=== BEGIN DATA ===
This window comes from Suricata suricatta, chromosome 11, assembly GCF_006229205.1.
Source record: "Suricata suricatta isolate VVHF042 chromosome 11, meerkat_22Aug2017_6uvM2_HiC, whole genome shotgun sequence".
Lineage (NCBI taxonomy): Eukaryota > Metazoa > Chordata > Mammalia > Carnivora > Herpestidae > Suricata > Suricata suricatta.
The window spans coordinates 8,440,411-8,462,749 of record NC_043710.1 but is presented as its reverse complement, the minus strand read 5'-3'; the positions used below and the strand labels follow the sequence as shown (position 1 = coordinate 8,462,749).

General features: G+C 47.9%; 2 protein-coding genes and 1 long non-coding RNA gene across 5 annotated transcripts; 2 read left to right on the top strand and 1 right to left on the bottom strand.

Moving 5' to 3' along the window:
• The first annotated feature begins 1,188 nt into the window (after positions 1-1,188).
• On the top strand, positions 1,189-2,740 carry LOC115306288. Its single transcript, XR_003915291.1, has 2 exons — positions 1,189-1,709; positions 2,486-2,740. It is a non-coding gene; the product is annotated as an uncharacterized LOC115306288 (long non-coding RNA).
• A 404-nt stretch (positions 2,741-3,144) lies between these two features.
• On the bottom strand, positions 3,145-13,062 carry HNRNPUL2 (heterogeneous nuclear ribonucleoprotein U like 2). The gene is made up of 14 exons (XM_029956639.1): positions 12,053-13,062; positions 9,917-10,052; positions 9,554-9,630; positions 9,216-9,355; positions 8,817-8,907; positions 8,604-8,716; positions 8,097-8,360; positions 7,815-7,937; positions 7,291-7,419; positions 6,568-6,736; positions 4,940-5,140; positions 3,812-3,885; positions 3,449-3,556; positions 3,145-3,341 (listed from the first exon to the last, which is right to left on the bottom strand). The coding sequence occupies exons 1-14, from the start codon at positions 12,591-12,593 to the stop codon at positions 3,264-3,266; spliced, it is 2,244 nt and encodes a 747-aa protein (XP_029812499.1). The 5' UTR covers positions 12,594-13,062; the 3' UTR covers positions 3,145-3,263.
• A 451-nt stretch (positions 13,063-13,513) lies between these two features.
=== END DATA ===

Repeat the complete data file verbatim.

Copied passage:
This window comes from Suricata suricatta, chromosome 11, assembly GCF_006229205.1.
Source record: "Suricata suricatta isolate VVHF042 chromosome 11, meerkat_22Aug2017_6uvM2_HiC, whole genome shotgun sequence".
Lineage (NCBI taxonomy): Eukaryota > Metazoa > Chordata > Mammalia > Carnivora > Herpestidae > Suricata > Suricata suricatta.
The window spans coordinates 8,440,411-8,462,749 of record NC_043710.1 but is presented as its reverse complement, the minus strand read 5'-3'; the positions used below and the strand labels follow the sequence as shown (position 1 = coordinate 8,462,749).

General features: G+C 47.9%; 2 protein-coding genes and 1 long non-coding RNA gene across 5 annotated transcripts; 2 read left to right on the top strand and 1 right to left on the bottom strand.

Moving 5' to 3' along the window:
• The first annotated feature begins 1,188 nt into the window (after positions 1-1,188).
• On the top strand, positions 1,189-2,740 carry LOC115306288. Its single transcript, XR_003915291.1, has 2 exons — positions 1,189-1,709; positions 2,486-2,740. It is a non-coding gene; the product is annotated as an uncharacterized LOC115306288 (long non-coding RNA).
• A 404-nt stretch (positions 2,741-3,144) lies between these two features.
• On the bottom strand, positions 3,145-13,062 carry HNRNPUL2 (heterogeneous nuclear ribonucleoprotein U like 2). The gene is made up of 14 exons (XM_029956639.1): positions 12,053-13,062; positions 9,917-10,052; positions 9,554-9,630; positions 9,216-9,355; positions 8,817-8,907; positions 8,604-8,716; positions 8,097-8,360; positions 7,815-7,937; positions 7,291-7,419; positions 6,568-6,736; positions 4,940-5,140; positions 3,812-3,885; positions 3,449-3,556; positions 3,145-3,341 (listed from the first exon to the last, which is right to left on the bottom strand). The coding sequence occupies exons 1-14, from the start codon at positions 12,591-12,593 to the stop codon at positions 3,264-3,266; spliced, it is 2,244 nt and encodes a 747-aa protein (XP_029812499.1). The 5' UTR covers positions 12,594-13,062; the 3' UTR covers positions 3,145-3,263.
• A 451-nt stretch (positions 13,063-13,513) lies between these two features.